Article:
Lawyers and family members of five of those arrested described a series of early morning or evening raids on their homes by up to 20 anti-terrorism police. Some were denied access to a lawyer for at least 24 hours. The lawyers said the police had confiscated computers, books, and other materials, and that their clients had been interrogated for hours without being allowed to see a lawyer.

One high-profile arrest that has taken place recently is that of Khayam Turki. Turki is a former member of the opposition Ettakatol party and currently runs a local think-tank. The arrest occurred in the early hours of 11 February, when anti-terrorism police raided Turki’s home in Tunis and interrogated him about his interactions with opposition politicians, foreigners, and what they described as a visit by foreign diplomats to his house. Turki’s lawyer told Amnesty International that his client is cooperating fully with the investigation and denies any wrongdoing.

Others include Abdelhamid Jlassi, a former senior member of the opposition Ennahda party who has been openly critical of President Saied. Jlassi was arrested on accusations of “seeking to change the nature of the state” in connection with public remarks he attributes to him calling for resistance against dictatorship. Jlassi had previously been arbitrarily detained for almost 70 days in early 2022 before he was released without charge.

Nourredine Bhiri is another Ennahda member who was arrested. Bhiri’s lawyers told Amnesty International he was arrested on accusations of “seeking to change the nature of the state” in connection with public remarks they attribute to him calling for resistance against dictatorship.

Security forces in Tunisia this week arbitrarily arrested Lazhar Akremi, a well-known lawyer and political figure who has criticised the authorities in the media. Akremi is a prominent member of the opposition Tunisian Lawyers’ Union, and has been an outspoken critic of the government in the media. Boutar is the director of Radio Mosaique, a popular station that has given voice to criticism of President Saied.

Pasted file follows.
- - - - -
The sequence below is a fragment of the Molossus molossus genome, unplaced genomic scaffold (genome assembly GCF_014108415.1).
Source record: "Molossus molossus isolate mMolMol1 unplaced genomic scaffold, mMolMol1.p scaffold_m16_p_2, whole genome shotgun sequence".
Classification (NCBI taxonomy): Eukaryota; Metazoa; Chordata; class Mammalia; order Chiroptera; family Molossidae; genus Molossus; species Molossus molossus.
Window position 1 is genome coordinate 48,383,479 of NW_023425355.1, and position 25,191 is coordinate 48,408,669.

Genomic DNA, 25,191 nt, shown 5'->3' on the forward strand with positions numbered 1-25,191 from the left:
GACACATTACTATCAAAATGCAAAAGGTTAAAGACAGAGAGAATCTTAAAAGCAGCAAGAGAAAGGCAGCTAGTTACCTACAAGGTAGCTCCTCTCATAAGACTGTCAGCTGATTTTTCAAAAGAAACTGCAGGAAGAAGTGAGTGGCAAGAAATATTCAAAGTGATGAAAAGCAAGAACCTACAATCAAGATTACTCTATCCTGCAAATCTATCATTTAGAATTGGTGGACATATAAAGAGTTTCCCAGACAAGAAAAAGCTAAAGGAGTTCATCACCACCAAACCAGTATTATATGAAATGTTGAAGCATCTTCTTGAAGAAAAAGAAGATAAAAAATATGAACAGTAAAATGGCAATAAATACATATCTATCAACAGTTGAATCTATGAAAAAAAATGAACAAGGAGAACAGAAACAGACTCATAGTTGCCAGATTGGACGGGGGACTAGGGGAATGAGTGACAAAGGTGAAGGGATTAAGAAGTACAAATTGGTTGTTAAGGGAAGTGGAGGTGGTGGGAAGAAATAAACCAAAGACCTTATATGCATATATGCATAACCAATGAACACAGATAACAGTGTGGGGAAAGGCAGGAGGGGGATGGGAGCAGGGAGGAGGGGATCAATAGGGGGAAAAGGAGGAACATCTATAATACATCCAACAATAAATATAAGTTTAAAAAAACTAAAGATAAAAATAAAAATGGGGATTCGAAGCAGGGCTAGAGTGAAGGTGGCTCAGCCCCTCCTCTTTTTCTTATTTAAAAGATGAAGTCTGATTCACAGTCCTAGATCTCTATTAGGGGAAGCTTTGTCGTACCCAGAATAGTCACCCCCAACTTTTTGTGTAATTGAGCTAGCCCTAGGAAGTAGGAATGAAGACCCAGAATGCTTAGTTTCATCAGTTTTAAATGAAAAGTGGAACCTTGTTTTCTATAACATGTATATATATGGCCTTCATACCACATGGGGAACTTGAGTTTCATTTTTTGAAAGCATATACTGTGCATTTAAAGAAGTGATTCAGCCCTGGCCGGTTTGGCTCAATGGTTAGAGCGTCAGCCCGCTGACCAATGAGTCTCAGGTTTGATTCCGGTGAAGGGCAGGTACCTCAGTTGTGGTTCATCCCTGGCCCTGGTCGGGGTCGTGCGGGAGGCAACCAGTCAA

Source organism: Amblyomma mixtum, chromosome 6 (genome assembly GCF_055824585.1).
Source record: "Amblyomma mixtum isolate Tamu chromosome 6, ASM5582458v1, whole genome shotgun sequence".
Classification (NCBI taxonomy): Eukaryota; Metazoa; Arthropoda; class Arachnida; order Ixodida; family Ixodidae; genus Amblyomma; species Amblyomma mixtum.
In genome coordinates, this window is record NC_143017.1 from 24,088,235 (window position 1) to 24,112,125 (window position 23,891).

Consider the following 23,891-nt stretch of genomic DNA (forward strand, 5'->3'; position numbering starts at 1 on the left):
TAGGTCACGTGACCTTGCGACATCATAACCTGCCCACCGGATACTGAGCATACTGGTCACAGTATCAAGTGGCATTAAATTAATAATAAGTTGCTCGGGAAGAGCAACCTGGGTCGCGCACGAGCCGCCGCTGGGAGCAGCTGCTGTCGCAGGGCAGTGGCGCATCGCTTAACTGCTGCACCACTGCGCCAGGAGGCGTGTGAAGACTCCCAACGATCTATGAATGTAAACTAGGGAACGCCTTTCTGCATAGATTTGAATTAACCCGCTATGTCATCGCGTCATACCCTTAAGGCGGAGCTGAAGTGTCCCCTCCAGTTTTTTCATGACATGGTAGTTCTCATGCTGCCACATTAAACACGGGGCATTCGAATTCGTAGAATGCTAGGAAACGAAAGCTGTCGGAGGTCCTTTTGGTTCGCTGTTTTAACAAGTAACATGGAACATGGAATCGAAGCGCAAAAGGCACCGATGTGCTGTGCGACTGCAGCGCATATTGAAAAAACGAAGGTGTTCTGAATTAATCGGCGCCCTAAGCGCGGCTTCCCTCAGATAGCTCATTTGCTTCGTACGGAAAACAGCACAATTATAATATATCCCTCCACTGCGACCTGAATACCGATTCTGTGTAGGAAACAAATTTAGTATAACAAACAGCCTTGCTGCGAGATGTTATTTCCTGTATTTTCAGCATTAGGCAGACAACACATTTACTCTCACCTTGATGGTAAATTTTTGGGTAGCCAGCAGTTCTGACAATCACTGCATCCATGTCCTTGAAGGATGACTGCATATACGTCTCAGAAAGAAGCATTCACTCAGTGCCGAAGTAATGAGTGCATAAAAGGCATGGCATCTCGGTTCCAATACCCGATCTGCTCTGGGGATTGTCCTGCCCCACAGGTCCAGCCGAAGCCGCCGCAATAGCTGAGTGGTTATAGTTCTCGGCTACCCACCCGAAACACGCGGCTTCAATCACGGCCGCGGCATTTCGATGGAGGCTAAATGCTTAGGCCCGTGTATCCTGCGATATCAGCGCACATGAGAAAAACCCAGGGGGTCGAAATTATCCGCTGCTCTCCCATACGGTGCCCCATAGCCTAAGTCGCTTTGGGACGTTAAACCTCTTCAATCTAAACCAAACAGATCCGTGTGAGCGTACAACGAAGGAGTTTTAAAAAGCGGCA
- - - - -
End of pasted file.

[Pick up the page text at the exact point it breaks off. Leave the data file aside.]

The arrests come amid a crackdown on dissent and freedom of expression in Tunisia. President Saied has been accused of authoritarianism, and the government has been criticised for its handling of the economy. There have been mass protests in the country in recent months, and the arrests of Akremi and Boutar.

Boutar, as his lawyer told Amnesty International, was questioned about his radio station’s editorial line. On 18 November, the president complained publicly over the station’s coverage of him while speaking to a Radio Mosaique reporter. This caused Boutar to be arrested and detained, during which time he was allegedly tortured.

Since President Saied’s power grab on July 25, 2021, Amnesty International has reported extensively on the arrests, investigations, and prosecutions of at least 32 people in relation to their peaceful criticism of the authorities. These actions by the Tunisian government are a clear violation of the right to freedom of expression, and they show a blatant disregard for the rule of law. The international community must speak out against these human rights abuses, and pressure the Tunisian government to stop its attacks on peaceful dissent.